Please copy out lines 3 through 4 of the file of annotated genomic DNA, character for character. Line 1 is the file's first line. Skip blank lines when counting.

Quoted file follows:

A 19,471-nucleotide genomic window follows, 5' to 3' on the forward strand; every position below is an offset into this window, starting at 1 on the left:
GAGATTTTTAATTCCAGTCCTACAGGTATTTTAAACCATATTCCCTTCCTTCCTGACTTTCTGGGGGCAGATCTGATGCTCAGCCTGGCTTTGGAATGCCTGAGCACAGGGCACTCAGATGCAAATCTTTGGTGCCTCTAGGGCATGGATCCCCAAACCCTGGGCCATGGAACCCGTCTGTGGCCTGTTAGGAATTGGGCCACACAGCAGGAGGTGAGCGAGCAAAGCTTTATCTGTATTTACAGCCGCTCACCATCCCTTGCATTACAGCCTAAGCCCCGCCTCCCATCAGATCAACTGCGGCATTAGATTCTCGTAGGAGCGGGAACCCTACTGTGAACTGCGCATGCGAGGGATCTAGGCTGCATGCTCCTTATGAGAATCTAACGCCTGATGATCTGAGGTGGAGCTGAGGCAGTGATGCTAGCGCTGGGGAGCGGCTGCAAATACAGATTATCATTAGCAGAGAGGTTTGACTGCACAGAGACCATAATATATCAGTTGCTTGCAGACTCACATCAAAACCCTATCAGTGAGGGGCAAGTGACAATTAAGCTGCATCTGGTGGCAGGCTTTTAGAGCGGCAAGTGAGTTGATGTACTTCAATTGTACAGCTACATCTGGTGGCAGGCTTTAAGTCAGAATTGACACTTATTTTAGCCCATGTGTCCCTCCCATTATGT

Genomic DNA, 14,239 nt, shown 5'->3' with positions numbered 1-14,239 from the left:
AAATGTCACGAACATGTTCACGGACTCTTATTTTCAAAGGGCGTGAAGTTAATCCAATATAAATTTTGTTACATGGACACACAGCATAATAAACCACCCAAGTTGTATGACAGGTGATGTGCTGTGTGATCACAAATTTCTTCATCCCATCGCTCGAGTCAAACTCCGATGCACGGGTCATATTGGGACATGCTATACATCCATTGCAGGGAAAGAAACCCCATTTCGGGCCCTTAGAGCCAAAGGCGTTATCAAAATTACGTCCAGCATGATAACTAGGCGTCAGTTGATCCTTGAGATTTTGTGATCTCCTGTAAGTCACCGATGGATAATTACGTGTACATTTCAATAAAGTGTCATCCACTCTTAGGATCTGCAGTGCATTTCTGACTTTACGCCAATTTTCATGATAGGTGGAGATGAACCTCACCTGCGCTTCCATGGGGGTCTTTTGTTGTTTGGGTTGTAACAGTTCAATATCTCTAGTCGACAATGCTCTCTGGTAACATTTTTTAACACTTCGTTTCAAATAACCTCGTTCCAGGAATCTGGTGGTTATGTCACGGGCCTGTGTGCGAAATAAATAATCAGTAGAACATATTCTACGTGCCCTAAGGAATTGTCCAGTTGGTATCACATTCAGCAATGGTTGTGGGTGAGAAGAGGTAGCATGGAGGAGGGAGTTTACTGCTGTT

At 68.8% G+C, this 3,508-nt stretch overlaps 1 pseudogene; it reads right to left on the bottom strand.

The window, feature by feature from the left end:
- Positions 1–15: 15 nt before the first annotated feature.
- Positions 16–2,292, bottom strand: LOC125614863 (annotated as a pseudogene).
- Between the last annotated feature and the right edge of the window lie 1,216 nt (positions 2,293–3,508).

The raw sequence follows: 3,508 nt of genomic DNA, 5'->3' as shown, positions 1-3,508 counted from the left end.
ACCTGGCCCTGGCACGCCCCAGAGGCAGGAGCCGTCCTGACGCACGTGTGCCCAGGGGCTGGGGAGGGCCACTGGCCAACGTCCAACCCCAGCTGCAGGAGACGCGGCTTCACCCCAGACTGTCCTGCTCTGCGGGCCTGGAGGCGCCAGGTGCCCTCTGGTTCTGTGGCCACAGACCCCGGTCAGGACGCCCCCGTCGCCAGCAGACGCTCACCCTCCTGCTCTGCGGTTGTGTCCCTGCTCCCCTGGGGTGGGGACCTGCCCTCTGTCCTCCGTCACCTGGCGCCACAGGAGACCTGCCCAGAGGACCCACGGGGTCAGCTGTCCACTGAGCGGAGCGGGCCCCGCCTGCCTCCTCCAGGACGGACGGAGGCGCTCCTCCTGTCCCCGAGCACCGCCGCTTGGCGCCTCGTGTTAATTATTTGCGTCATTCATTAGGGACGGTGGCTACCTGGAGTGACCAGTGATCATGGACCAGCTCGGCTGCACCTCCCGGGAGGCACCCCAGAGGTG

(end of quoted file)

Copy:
Genomic DNA, 14,239 nt, shown 5'->3' with positions numbered 1-14,239 from the left:
AAATGTCACGAACATGTTCACGGACTCTTATTTTCAAAGGGCGTGAAGTTAATCCAATATAAATTTTGTTACATGGACACACAGCATAATAAACCACCCAAGTTGTATGACAGGTGATGTGCTGTGTGATCACAAATTTCTTCATCCCATCGCTCGAGTCAAACTCCGATGCACGGGTCATATTGGGACATGCTATACATCCATTGCAGGGAAAGAAACCCCATTTCGGGCCCTTAGAGCCAAAGGCGTTATCAAAATTACGTCCAGCATGATAACTAGGCGTCAGTTGATCCTTGAGATTTTGTGATCTCCTGTAAGTCACCGATGGATAATTACGTGTACATTTCAATAAAGTGTCATCCACTCTTAGGATCTGCAGTGCATTTCTGACTTTACGCCAATTTTCATGATAGGTGGAGATGAACCTCACCTGCGCTTCCATGGGGGTCTTTTGTTGTTTGGGTTGTAACAGTTCAATATCTCTAGTCGACAATGCTCTCTGGTAACATTTTTTAACACTTCGTTTCAAATAACCTCGTTCCAGGAATCTGGTGGTTATGTCACGGGCCTGTGTGCGAAATAAATAATCAGTAGAACATATTCTACGTGCCCTAAGGAATTGTCCAGTTGGTATCACATTCAGCAATGGTTGTGGGTGAGAAGAGGTAGCATGGAGGAGGGAGTTTACTGCTGTT